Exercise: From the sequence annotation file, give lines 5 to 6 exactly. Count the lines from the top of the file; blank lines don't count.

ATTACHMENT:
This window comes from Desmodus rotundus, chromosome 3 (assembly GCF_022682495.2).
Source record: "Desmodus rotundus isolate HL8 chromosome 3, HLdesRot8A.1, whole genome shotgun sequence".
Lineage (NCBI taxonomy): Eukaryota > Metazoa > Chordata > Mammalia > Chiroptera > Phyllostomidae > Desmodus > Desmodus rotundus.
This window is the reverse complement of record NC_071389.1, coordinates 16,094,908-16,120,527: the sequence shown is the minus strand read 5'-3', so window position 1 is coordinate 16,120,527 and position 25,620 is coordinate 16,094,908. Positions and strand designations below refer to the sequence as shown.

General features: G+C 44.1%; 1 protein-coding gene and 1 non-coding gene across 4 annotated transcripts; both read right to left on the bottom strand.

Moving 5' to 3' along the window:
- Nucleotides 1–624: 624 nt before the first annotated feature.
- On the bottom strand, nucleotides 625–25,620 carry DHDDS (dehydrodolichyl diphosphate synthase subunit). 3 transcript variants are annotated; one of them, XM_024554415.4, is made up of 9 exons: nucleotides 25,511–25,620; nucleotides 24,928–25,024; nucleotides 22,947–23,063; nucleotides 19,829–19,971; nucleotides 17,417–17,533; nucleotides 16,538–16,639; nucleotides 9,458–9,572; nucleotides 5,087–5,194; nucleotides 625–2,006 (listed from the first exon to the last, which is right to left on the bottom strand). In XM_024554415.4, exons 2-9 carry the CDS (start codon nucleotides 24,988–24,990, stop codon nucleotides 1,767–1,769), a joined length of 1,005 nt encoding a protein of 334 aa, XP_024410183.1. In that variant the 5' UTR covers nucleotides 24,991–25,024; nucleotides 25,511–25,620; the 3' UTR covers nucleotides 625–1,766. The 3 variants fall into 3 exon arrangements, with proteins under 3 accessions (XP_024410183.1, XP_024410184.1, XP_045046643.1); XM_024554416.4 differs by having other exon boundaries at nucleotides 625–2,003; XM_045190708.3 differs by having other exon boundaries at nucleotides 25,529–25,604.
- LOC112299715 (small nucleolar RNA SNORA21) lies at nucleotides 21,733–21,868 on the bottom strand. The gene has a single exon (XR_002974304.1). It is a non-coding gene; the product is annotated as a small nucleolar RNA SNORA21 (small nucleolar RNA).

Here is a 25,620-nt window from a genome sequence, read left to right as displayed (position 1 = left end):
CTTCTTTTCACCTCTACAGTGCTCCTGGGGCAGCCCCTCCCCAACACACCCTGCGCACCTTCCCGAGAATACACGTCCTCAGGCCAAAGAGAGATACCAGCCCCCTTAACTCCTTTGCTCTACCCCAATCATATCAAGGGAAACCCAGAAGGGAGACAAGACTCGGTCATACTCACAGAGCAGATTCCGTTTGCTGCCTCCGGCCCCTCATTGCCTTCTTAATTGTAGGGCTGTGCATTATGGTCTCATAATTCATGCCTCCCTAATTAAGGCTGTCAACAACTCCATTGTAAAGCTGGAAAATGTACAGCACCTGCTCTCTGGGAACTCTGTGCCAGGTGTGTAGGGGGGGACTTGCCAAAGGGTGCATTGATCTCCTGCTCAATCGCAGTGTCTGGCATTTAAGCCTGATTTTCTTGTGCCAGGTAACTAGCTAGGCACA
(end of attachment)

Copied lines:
General features: G+C 44.1%; 1 protein-coding gene and 1 non-coding gene across 4 annotated transcripts; both read right to left on the bottom strand.

Moving 5' to 3' along the window: